Among the most difficult questions for religions to resolve is “the problem of evil.” We have a deep yearning for fairness and justice and an equally deep aversion to pain and suffering. Oftentimes, prophets or even gods are said to have endured great amounts of suffering, just like us. But they assure us that suffering can be mitigated or even abolished altogether. In the meantime, they advise us to enlarge our sense of perspective to see that what appears to be evil or suffering may eventually prove to be a blessing in disguise. We may suffer very deeply in the present, but we often look back and see that those moments of suffering were the very catalysts we needed in order to grow and learn and develop into who we are today.
"Not only so, but we also glory in our sufferings, because we know that suffering produces perseverance; perseverance, character; and character, hope. And hope does not put us to shame, because God’s love has been poured out into our hearts through the Holy Spirit, who has been given to us."
"Blessed is the one who perseveres under trial because, having stood the test, that person will receive the crown of life that the Lord has promised tothose who love him."
"And whoever does not carry their cross and follow me cannot be my disciple."
"Every soul is certain to taste death: We test you all through the bad and the good, and to Us you will all return."
“ 'Naked I came from my mother’s womb, and naked I will depart. The Lord gave and the Lord has taken away; may the name of the Lord be praised.' In all this, Job did not sin by charging God with wrongdoing."
"A man is required to bless God for evil, even as he is to bless Him for good[...]no matter what judgment He decrees for you, whether a measure of prosperity or a measure of suffering."
"If we suffer it is the outcome of material things, and all the trials and troubles come from this world of illusion."
“As we suffer these misfortunes we must remember that the Prophets of God Themselves were not immune from these things which men suffer. They knew sorrow, illness and pain too. They rose above these things through Their spirits, and that is what we must try and do too, when afflicted."
"Although you suffer, you will gain a maturity that will enable you to be of greater help to both your fellow Bahá’ís and your children."
“There are many sufferings in birth, and many that come right after birth; and there are many that he encounters in childhood, inflicted by elemental factors and so forth. Covered over by the darkness of ignorance, a man’s heart becomes stupefied."
“Now the Lord resolved to demonstrate that Maran was capable of pursuing such a course not only while his prosperity lasted, but also if he were to fall on hard times. Accordingly he planned that Maran’s wealth should gradually diminish until it had all evaporated and he had been reduced to poverty. However, although his circumstances were thus straitened, the generosity of the lord of Ilaiyankuti was not straitened in the slightest. On the contrary, he sold his possessions and took out crippling loans, which enabled him to persevere in his sacred service as before."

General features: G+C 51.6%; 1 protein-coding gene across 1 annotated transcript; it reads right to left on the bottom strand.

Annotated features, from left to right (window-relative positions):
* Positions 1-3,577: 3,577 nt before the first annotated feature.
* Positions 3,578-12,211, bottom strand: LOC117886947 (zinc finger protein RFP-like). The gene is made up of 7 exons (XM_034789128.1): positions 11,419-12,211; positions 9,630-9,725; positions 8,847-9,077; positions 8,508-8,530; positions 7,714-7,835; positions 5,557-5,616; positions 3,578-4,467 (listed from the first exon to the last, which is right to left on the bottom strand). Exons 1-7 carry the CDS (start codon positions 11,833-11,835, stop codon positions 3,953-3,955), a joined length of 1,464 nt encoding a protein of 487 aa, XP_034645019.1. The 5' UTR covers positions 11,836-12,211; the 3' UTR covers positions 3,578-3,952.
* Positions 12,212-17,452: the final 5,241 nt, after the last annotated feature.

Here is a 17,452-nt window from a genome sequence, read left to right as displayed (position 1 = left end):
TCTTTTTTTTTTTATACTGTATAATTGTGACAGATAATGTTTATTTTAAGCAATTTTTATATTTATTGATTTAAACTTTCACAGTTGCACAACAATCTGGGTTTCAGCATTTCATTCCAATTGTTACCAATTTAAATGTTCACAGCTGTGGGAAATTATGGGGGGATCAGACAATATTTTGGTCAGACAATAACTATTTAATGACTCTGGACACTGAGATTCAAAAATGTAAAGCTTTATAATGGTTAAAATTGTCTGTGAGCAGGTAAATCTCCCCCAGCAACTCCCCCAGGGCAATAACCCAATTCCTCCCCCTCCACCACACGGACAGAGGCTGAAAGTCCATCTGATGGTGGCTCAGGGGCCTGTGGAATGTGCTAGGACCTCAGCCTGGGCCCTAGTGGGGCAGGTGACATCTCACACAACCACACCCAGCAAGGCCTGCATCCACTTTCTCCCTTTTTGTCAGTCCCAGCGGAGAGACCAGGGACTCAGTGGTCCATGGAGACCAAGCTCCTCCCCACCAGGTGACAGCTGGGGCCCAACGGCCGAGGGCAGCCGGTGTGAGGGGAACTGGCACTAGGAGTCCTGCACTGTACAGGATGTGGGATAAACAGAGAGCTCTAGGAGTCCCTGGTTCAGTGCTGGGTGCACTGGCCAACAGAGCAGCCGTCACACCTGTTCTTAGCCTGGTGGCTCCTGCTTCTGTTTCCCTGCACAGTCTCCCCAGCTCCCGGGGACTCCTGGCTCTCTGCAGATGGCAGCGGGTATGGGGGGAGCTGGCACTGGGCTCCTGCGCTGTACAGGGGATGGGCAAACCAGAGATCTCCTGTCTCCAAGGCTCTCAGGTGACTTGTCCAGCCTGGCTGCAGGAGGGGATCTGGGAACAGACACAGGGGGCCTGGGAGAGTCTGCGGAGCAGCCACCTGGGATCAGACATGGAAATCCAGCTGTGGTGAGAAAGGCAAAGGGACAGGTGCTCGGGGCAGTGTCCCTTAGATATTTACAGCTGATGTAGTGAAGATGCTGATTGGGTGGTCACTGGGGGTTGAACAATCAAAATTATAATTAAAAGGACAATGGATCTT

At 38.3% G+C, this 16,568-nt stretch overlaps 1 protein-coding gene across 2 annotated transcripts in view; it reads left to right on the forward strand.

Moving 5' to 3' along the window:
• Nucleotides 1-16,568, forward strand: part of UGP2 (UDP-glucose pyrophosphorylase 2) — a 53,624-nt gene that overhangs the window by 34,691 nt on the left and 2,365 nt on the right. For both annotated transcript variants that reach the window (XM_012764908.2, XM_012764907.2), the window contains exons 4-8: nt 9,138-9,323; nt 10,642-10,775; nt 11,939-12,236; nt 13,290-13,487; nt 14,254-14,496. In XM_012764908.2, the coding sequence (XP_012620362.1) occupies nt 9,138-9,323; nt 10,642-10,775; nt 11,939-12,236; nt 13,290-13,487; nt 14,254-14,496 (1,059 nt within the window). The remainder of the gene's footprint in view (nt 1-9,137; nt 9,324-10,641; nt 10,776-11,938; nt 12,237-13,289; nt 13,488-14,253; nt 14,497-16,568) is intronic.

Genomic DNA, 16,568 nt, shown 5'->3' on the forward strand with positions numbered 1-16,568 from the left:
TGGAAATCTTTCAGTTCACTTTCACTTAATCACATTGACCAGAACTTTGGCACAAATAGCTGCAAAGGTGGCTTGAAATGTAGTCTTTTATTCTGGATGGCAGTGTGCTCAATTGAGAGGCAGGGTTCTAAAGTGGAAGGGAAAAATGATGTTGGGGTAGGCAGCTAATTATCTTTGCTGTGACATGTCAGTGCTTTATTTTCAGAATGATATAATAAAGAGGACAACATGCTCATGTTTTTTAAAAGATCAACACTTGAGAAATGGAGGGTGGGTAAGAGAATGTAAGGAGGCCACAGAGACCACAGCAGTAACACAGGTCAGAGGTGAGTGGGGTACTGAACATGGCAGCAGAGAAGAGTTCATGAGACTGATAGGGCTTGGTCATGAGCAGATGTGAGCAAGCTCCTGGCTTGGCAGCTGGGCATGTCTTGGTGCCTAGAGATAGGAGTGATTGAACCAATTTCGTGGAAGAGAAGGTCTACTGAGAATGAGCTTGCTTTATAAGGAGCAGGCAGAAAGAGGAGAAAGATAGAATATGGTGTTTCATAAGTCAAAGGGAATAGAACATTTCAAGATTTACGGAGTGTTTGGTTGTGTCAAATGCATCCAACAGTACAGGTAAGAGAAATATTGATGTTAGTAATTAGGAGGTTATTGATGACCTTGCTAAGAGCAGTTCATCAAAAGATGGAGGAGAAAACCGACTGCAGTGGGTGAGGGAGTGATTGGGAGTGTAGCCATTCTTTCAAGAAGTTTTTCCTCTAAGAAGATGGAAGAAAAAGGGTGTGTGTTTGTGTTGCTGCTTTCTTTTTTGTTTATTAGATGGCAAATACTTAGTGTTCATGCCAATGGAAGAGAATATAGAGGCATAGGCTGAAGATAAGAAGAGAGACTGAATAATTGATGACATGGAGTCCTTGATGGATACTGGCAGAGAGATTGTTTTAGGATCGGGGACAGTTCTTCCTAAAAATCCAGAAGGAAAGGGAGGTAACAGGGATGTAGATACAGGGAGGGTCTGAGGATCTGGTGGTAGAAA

“Our life is shaped by our mind; we become what we think. Suffering follows an evil thought as the wheels of a cart follow the oxen that draw it."
"The ocean of suffering is immense, but if you turn around, you can see the land. The seed of suffering in you may be strong, but don' t wait until you have no more suffering before allowing yourself to be happy. When one tree in the garden is sick, you have to care for it. But don't overlook all the healthy trees. Even while you have pain in your heart, you can enjoy the many wonders of life--the beautiful sunset, the smile of a child, the many flowers and trees. To suffer is not enough. Please don't be imprisoned by your suffering."
"The benevolent man reaps the benefit only after overcoming difficulties."
“Two thirds of all sorrow is homemade and, so far as the universe is concerned, unnecessary."
"Suffering is not necessarily the opposite of flourishing. Suffering entails the experience of the loss of something good. It is painful. A holistic approach to flourishing requires a way to deal with and to confront the suffering that we will inevitably experience [...] In the midst of suffering, we can still find ways to respond that promote at least some aspects of flourishing. We can respond to suffering by trying to understand the situation and by acknowledging the loss; by turning to others in our communities for support and comfort; by re-evaluating our values, desires, and purposes; by trying to find new meaning and opportunities for growth amidst suffering; by eventually trying to adjust to the circumstances, regain the good that was lost, or find new ways forward."